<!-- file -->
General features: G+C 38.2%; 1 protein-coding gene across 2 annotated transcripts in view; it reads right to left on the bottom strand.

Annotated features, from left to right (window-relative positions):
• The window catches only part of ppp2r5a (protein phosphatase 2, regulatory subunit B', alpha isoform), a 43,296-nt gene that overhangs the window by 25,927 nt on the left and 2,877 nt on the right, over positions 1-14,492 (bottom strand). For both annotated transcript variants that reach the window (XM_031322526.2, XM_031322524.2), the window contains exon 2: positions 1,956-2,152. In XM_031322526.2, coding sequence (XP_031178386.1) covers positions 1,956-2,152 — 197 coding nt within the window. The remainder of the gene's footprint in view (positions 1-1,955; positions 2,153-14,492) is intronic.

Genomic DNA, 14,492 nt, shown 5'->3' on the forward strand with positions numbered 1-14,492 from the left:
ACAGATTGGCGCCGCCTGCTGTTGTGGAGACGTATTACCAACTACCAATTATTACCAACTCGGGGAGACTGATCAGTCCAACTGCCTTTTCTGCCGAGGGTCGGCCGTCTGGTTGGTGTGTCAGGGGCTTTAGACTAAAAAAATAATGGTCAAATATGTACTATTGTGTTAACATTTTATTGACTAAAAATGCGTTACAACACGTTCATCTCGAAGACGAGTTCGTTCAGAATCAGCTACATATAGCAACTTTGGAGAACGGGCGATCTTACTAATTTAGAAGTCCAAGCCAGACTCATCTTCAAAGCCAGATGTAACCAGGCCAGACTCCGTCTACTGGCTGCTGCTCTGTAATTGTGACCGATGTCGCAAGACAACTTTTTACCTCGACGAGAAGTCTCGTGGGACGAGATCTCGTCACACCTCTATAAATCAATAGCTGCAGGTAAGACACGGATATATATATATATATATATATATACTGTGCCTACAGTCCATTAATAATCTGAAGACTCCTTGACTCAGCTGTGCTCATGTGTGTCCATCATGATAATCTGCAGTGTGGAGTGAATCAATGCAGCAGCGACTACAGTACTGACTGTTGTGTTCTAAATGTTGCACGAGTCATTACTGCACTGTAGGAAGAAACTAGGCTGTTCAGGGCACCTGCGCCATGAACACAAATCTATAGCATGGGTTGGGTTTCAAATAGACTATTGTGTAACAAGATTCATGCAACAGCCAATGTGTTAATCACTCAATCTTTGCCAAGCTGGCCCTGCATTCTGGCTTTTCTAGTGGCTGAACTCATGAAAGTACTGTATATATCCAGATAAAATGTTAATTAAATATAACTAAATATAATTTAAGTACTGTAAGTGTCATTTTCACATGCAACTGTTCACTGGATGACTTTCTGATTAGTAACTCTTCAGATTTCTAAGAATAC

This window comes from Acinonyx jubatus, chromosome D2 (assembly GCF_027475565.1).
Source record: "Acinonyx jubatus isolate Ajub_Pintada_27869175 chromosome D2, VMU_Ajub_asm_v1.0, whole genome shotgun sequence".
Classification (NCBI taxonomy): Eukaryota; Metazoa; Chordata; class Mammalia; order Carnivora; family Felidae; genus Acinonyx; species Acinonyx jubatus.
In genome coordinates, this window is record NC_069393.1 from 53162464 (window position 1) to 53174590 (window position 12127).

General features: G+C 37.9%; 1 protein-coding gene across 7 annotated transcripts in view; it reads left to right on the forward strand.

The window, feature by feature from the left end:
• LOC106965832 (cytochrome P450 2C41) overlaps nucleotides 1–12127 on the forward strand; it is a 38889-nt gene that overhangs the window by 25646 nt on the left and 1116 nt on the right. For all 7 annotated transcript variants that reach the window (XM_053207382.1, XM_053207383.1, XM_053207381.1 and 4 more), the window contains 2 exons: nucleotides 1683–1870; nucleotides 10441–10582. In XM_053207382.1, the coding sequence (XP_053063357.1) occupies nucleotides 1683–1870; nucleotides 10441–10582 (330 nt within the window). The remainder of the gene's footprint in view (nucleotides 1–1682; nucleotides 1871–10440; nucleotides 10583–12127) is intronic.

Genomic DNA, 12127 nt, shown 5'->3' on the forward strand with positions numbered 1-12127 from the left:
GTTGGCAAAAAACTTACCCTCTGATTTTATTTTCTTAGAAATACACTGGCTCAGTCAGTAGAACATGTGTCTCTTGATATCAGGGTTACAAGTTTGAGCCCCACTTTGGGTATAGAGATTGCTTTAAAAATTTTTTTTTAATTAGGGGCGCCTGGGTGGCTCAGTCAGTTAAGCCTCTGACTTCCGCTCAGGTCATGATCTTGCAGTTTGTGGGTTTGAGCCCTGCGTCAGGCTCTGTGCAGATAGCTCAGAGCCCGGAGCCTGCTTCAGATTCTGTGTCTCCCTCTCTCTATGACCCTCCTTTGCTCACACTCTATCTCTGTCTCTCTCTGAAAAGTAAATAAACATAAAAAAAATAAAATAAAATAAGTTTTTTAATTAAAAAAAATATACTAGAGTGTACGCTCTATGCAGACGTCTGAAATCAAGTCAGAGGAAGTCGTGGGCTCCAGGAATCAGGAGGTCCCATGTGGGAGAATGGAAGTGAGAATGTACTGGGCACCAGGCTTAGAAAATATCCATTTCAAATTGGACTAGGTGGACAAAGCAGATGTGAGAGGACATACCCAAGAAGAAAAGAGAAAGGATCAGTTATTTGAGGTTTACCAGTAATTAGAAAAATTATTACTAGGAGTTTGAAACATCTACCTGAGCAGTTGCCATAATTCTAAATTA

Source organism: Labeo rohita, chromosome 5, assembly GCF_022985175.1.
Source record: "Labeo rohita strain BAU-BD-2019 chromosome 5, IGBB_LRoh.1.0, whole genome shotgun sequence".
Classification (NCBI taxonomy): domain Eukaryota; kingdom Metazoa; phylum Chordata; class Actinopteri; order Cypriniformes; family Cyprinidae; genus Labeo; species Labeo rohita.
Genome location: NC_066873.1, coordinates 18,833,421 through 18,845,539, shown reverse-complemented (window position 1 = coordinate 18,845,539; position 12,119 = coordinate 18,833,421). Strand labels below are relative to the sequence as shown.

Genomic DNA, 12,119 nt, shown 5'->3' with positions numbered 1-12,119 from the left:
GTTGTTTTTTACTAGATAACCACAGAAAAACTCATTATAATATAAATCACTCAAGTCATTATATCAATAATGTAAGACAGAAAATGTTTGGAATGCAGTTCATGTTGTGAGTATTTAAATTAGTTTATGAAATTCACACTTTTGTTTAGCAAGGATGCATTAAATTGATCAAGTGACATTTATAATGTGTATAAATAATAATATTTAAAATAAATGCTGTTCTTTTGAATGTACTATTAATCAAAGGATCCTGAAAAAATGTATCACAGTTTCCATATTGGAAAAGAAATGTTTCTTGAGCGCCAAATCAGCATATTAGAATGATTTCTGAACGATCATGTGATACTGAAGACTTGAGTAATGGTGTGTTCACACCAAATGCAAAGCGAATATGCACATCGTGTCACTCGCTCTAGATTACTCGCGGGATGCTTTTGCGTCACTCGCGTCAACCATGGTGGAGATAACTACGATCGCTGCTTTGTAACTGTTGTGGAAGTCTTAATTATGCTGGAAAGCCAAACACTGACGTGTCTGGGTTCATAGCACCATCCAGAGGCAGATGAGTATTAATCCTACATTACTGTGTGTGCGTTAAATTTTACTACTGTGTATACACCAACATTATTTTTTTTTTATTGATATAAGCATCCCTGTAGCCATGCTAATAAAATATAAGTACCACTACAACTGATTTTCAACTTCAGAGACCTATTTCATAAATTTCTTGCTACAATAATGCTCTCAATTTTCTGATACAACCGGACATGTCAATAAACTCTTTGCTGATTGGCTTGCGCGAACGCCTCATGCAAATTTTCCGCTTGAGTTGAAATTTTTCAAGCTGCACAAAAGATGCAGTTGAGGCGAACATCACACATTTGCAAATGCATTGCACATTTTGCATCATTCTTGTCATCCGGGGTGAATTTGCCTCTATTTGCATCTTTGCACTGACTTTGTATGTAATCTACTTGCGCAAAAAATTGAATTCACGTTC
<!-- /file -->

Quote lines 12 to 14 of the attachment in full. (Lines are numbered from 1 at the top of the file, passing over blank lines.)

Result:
• LOC106965832 (cytochrome P450 2C41) overlaps nucleotides 1–12127 on the forward strand; it is a 38889-nt gene that overhangs the window by 25646 nt on the left and 1116 nt on the right. For all 7 annotated transcript variants that reach the window (XM_053207382.1, XM_053207383.1, XM_053207381.1 and 4 more), the window contains 2 exons: nucleotides 1683–1870; nucleotides 10441–10582. In XM_053207382.1, the coding sequence (XP_053063357.1) occupies nucleotides 1683–1870; nucleotides 10441–10582 (330 nt within the window). The remainder of the gene's footprint in view (nucleotides 1–1682; nucleotides 1871–10440; nucleotides 10583–12127) is intronic.

Genomic DNA, 12127 nt, shown 5'->3' on the forward strand with positions numbered 1-12127 from the left:
GTTGGCAAAAAACTTACCCTCTGATTTTATTTTCTTAGAAATACACTGGCTCAGTCAGTAGAACATGTGTCTCTTGATATCAGGGTTACAAGTTTGAGCCCCACTTTGGGTATAGAGATTGCTTTAAAAATTTTTTTTTAATTAGGGGCGCCTGGGTGGCTCAGTCAGTTAAGCCTCTGACTTCCGCTCAGGTCATGATCTTGCAGTTTGTGGGTTTGAGCCCTGCGTCAGGCTCTGTGCAGATAGCTCAGAGCCCGGAGCCTGCTTCAGATTCTGTGTCTCCCTCTCTCTATGACCCTCCTTTGCTCACACTCTATCTCTGTCTCTCTCTGAAAAGTAAATAAACATAAAAAAAATAAAATAAAATAAGTTTTTTAATTAAAAAAAATATACTAGAGTGTACGCTCTATGCAGACGTCTGAAATCAAGTCAGAGGAAGTCGTGGGCTCCAGGAATCAGGAGGTCCCATGTGGGAGAATGGAAGTGAGAATGTACTGGGCACCAGGCTTAGAAAATATCCATTTCAAATTGGACTAGGTGGACAAAGCAGATGTGAGAGGACATACCCAAGAAGAAAAGAGAAAGGATCAGTTATTTGAGGTTTACCAGTAATTAGAAAAATTATTACTAGGAGTTTGAAACATCTACCTGAGCAGTTGCCATAATTCTAAATTA